I too like to interpret GD&T in practical ways, that is why I have to say I don't like the methodology presented on both illustrations. One problem is that this approach works only if some rigid formulas for OB and IB are used. And the other thing is that these formulas lead to results that in some places are illogical from GD&T point of view (at least to me).

For example, why aren't all 4 values of OBs and IBs of datum features B the same in both cases? (Actually, I believe I know why - with that approach taken in order to get to correct answer the author needs to arbitrarily (through formulas) modify IB size of pin datum feature B and OB size of sleeve datum feature B). If both datum features B are controlled in exactly the same way for size and orientation to respective datum planes A, shouldn't their IB and OB sizes be the same in both cases?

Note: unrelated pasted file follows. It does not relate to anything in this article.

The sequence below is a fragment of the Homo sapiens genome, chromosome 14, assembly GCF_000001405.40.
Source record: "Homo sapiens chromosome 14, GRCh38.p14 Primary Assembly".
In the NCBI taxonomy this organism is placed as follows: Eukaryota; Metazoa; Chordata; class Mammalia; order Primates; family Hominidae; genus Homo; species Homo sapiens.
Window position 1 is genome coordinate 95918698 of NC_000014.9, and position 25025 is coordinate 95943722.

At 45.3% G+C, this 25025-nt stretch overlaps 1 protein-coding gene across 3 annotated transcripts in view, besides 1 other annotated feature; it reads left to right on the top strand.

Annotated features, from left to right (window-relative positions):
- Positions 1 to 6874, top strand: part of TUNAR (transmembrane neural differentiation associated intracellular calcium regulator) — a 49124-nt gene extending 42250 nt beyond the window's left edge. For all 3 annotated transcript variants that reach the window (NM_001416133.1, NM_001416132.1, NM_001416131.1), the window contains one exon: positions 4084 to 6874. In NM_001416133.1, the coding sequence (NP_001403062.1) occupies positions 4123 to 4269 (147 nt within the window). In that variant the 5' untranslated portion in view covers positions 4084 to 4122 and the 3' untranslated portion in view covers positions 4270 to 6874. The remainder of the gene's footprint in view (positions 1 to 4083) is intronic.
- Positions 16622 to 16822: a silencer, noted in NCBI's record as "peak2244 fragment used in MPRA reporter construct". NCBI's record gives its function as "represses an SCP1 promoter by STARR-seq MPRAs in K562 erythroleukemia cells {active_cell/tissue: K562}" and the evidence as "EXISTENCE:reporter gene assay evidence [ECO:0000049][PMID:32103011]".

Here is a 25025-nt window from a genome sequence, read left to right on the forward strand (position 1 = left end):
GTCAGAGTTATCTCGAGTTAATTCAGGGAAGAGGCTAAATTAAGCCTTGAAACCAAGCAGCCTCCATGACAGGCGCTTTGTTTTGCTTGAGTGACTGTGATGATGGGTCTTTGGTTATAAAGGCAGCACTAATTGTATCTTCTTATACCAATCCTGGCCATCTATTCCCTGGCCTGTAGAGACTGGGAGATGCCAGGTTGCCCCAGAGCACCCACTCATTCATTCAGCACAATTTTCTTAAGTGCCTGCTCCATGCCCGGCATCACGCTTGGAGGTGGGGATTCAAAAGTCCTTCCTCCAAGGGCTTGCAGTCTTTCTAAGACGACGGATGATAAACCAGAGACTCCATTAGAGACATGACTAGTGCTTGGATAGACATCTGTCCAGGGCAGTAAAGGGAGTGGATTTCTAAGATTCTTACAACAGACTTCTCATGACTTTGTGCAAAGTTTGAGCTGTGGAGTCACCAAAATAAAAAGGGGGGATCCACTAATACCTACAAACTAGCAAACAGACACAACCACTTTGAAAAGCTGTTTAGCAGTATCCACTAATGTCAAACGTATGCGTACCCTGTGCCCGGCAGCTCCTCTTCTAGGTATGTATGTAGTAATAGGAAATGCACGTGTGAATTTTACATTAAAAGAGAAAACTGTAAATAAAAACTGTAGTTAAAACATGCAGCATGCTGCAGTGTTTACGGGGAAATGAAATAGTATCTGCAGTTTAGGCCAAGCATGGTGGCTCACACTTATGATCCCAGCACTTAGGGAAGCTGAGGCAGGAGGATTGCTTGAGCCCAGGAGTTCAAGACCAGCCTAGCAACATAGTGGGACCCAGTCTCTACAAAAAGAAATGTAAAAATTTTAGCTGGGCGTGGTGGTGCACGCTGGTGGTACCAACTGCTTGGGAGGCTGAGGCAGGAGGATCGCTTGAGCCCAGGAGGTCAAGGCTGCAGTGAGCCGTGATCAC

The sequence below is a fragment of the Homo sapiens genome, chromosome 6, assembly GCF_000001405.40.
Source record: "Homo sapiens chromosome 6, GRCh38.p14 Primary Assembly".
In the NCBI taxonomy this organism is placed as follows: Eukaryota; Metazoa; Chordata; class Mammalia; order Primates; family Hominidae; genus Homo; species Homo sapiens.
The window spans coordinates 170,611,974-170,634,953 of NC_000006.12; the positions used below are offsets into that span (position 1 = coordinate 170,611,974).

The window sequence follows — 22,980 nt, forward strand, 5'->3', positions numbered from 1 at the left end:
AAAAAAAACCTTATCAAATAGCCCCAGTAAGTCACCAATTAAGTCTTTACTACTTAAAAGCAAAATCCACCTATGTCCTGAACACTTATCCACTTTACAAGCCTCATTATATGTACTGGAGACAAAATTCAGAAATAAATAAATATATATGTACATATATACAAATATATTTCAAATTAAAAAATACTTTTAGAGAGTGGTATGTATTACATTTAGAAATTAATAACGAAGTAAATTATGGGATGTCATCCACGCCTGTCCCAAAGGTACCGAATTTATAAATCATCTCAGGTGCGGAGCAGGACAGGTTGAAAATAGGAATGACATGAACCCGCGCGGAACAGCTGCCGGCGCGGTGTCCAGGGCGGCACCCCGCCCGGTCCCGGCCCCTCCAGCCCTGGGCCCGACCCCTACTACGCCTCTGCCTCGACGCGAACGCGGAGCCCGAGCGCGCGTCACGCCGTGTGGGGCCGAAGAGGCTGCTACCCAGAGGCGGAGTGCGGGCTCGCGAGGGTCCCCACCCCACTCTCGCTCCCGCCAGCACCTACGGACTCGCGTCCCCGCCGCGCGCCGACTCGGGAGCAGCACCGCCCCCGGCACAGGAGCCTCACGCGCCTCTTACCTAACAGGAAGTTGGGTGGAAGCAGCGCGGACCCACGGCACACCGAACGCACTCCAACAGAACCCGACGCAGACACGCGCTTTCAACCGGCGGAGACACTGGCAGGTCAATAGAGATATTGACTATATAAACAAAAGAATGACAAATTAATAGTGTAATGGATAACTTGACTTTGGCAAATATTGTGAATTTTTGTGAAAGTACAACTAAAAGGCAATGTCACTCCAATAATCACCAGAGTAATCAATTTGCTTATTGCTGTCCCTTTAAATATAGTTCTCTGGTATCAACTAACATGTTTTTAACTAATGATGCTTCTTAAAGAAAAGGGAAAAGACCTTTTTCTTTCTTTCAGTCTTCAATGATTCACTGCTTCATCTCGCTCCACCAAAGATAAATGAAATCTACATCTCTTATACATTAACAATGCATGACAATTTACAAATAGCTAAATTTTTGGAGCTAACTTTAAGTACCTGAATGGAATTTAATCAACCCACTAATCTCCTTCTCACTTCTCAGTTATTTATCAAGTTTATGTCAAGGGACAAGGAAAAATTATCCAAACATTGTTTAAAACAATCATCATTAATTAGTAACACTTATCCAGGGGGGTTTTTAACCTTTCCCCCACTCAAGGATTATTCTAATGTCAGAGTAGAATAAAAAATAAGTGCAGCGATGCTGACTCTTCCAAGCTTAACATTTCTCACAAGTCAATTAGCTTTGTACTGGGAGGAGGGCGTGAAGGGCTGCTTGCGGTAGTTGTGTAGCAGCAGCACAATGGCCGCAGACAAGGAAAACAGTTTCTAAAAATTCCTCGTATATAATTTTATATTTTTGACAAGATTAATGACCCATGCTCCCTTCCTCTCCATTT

Red Flag This Post

Please let us know here why this post is inappropriate. Reasons such as off-topic, duplicates, flames, illegal, vulgar, or students posting their homework.

Red Flag Submitted

Thank you for helping keep Eng-Tips Forums free from inappropriate posts.
The Eng-Tips staff will check this out and take appropriate action.

Reply To This Thread

Posting in the Eng-Tips forums is a member-only feature.

Click Here to join Eng-Tips and talk with other members!


Resources


Close Box

Join Eng-Tips® Today!

Join your peers on the Internet's largest technical engineering professional community.
It's easy to join and it's free.

Here's Why Members Love Eng-Tips Forums:

Register now while it's still free!

Already a member? Close this window and log in.

Join Us             Close